Fact Check: Tweet accusing Richard Hudson of voting against insulin-cost bill was wrong
In this week's fact check of North Carolina politics, we’re looking at the race in the newly redrawn 9th Congressional district, which stretches roughly from Asheboro to Laurinburg, and includes Pinehurst, Pittsboro and Fort Bragg. Democratic state Sen. Ben Clark is running to unseat incumbent Republican U.S. Rep. Richard Hudson. In a since-deleted tweet, Clark last week said, “Richard Hudson voted no to lowering the cost of insulin for every family in the 9th Congressional District who needs the assistance.” Clark’s campaign sent an email that same day to supporters making the same accusation.
To find out if it's true, WFAE's Marshall Terry turned to Paul Specht of WRAL.
Marshall Terry: OK, Paul. So first, let's get some context here. What vote is Clark talking about?
Paul Specht: Clark is referring to a bill called the Affordable Insulin Now Act. And in short, it would cap insulin copayments for insured Americans at about $35 a month. And you know, I'm sure a lot of people have seen headlines over the years that sometimes insulin prices can fluctuate depending on your insurance and just the prices of everything. And so, this bill would cap that, and it would help some Americans save hundreds of dollars a year, according to The Associated Press. It's a big deal, especially for Democrats, as they look for issues they can hang their hat on moving into the election season.
Terry: So, is it true, then, what Clark said? Did Hudson, in fact, vote no on this bill?
Specht: Well, it is a Democratic bill, and it passed with near-unanimous support from them. And only 12 Republicans voted for it, so I'm sure some might have been expecting Hudson — or, shoot, maybe a lot of the Republicans — to vote against it. But it turns out that Richard Hudson actually voted for it.
He was one of those 12 Republicans who actually voted in favor of it. I don't know how they missed that. There were lots of news stories about this bill. Not all of them mentioned the names of the Republicans who supported it, but some of them did, including Business Insider, the Daily Mail of U.K. and Yahoo News. You could find a handful of stories that did list the Republican supporters, but it seems like they just missed it, intentionally or unintentionally. And so no, Hudson supported it, and they just got this flat wrong in Clark's campaign.
Terry: What did Clark say when you reached out to him about this?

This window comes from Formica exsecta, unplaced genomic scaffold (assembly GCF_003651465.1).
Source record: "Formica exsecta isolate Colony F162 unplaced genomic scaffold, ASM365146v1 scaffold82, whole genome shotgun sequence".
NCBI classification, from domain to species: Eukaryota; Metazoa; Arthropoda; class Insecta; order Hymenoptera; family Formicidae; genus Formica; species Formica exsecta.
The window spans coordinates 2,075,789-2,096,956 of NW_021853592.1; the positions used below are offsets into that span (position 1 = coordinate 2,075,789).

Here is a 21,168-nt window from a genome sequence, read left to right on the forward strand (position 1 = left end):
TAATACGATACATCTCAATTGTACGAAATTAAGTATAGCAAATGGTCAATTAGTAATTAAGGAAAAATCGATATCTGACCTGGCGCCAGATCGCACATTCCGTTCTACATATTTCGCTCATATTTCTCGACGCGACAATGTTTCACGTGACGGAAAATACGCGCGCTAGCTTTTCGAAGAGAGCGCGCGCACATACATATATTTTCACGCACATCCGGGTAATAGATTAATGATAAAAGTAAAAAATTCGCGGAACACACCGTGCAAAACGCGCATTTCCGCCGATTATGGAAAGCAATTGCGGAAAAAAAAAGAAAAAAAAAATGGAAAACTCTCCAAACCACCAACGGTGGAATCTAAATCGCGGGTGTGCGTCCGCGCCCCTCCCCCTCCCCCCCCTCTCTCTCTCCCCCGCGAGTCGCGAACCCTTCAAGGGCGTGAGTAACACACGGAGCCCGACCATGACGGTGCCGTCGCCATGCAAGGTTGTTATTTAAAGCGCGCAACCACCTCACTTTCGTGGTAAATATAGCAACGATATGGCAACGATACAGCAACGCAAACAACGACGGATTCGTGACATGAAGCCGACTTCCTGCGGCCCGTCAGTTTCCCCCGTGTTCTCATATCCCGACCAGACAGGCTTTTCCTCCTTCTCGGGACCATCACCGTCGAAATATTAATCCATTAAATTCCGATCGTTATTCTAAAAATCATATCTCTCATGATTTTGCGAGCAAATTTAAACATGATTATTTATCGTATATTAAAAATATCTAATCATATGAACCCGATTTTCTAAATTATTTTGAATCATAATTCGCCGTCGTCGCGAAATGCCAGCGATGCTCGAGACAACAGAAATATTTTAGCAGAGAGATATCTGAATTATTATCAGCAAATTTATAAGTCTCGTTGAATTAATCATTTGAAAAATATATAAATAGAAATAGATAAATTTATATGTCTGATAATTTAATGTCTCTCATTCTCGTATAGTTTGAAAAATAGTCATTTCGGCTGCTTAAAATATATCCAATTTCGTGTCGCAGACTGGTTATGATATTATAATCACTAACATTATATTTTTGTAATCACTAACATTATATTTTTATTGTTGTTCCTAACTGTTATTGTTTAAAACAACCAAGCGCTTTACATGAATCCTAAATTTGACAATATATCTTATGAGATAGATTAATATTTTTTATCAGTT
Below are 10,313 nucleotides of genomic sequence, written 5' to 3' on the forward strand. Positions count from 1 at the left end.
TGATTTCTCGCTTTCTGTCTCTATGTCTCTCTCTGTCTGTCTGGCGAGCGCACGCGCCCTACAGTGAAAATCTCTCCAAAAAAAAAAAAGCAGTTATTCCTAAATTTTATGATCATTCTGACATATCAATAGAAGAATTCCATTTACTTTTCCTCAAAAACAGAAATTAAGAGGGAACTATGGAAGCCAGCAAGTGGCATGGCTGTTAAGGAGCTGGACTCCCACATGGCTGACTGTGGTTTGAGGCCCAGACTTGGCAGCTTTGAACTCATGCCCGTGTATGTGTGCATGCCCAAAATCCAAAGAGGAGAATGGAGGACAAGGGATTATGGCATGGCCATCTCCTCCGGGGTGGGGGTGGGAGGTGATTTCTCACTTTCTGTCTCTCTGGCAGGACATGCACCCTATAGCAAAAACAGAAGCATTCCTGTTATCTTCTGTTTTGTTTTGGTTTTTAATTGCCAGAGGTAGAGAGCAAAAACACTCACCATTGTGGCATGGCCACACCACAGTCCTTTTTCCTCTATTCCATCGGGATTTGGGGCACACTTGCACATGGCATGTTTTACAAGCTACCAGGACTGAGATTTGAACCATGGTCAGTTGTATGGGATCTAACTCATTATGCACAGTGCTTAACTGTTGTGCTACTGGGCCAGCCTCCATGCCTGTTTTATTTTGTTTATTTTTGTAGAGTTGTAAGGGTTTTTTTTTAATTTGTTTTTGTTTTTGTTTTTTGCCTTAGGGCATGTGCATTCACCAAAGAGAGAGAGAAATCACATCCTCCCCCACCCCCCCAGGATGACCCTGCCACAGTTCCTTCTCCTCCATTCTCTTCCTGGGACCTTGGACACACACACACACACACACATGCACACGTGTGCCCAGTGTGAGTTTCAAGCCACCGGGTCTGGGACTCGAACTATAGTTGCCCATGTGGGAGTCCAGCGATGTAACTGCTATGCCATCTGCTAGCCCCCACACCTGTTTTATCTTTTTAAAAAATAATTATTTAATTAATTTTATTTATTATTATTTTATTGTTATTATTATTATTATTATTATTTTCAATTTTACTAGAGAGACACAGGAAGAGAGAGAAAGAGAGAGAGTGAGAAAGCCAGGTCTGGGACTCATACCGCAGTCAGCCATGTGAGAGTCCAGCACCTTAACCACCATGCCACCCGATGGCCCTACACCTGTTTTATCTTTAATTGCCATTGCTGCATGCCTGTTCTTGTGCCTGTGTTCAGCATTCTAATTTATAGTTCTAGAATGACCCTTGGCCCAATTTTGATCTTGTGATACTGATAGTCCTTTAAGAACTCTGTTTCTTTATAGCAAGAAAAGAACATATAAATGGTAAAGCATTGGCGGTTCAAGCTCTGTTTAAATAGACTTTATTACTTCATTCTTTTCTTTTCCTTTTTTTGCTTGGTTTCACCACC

Specht: Now, we sent them multiple emails, but they only sent us one statement and it said, "We are aware that last night, Richard Hudson changed his vote on capping the cost of insulin to $35 a month after voting against this and other bills to reduce the cost of prescription drugs numerous times." And then they went on to say that he's been consistently rated as one of the most conservative Republicans in the House and that no one should be "fooled by this recent shift to the center." And that's an end quote there.
Terry: What's this part about Hudson changing his vote?
Specht: You know, that caught my attention, too. I wondered, What did they mean by that? Because, you know, in North Carolina — I don't know about D.C., but in North Carolina — lawmakers in Raleigh, they sit at their desk and they have two buttons — one for voting yes, one for voting no. And sometimes they hit the wrong button. In the House side, at least, you can ask the speaker and say, "Mr. Speaker, I hit the wrong button. I meant to vote this way. Can I change it?" And often he or she — the speaker, whoever has the gavel — allows that to happen.
But there has been a famous case where someone hit the wrong button and they weren't allowed to change it, which is what came to mind when I saw this. Back in 2012, Democrat Becky Carney meant to vote no on a bill that would allow more fracking — or establish rules for fracking, I should say. And she accidentally hit the yes button, and that gave the Republican side the exact number of votes they needed to override a veto. And this was all in the House, and she could be heard on the microphone saying, "Oh no, oh my gosh, I pushed green," meaning the green yes button, and she meant to hit the red button. And so she rushed down front and asked to change her vote, but it was not changed.
And so that's something that came to mind as I read this statement too, like, was there some sort of drama around Congressman Hudson's vote? Did he hit the wrong button? Did he ask to change it? Did he vote on the same bill in different ways? And from what I can tell, that's not the case. And we — again — asked Ben Clark's campaign to clarify, What did you mean by he's changed his vote? And they never got back to us.
Terry: So, how did you rate this claim by Ben Clark, then?
Specht: This is false. We saw no way to rate it anything other than that. We wondered when our editors got together and reviewed the facts here, we wondered, is it possible to rate this something like "pants on fire?" But our precedent says that we typically rate them false. And one thing we took into consideration is we don't know who — for lack of a better way of putting it — who hit the button on this newsletter and the tweets that they sent out. It's possible it wasn't Clark. It's likely it was his communications team. So, you know, that's something we keep in mind. And then we didn't see any malice here. They they took down the tweet ultimately, so that's something we took into consideration, too.
Terry: All right, Paul, thank you.
Specht: Thank you.
These fact checks are a collaboration between PolitiFact and WRAL. You can hear them Wednesdays on WFAE's Morning Edition.